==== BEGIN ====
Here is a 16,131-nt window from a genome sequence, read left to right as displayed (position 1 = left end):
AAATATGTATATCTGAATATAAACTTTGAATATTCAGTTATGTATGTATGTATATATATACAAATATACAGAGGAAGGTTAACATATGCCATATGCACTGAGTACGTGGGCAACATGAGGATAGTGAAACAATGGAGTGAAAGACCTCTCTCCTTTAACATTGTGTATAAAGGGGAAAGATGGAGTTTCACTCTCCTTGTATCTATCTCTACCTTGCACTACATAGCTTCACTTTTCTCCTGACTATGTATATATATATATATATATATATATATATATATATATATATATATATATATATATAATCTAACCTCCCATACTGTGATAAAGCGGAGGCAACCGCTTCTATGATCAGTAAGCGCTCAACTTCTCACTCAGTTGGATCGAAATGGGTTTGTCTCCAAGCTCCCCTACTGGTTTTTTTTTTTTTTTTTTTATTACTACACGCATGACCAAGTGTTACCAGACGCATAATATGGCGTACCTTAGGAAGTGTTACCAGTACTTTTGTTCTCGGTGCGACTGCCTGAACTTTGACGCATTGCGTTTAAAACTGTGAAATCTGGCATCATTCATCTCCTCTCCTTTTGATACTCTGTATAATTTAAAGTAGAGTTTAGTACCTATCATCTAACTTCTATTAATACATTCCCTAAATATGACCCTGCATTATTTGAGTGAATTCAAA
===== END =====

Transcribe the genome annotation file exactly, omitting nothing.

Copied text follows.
Here is a 16,131-nt window from a genome sequence, read left to right as displayed (position 1 = left end):
AAATATGTATATCTGAATATAAACTTTGAATATTCAGTTATGTATGTATGTATATATATACAAATATACAGAGGAAGGTTAACATATGCCATATGCACTGAGTACGTGGGCAACATGAGGATAGTGAAACAATGGAGTGAAAGACCTCTCTCCTTTAACATTGTGTATAAAGGGGAAAGATGGAGTTTCACTCTCCTTGTATCTATCTCTACCTTGCACTACATAGCTTCACTTTTCTCCTGACTATGTATATATATATATATATATATATATATATATATATATATATATATATATATATATAATCTAACCTCCCATACTGTGATAAAGCGGAGGCAACCGCTTCTATGATCAGTAAGCGCTCAACTTCTCACTCAGTTGGATCGAAATGGGTTTGTCTCCAAGCTCCCCTACTGGTTTTTTTTTTTTTTTTTTTATTACTACACGCATGACCAAGTGTTACCAGACGCATAATATGGCGTACCTTAGGAAGTGTTACCAGTACTTTTGTTCTCGGTGCGACTGCCTGAACTTTGACGCATTGCGTTTAAAACTGTGAAATCTGGCATCATTCATCTCCTCTCCTTTTGATACTCTGTATAATTTAAAGTAGAGTTTAGTACCTATCATCTAACTTCTATTAATACATTCCCTAAATATGACCCTGCATTATTTGAGTGAATTCAAA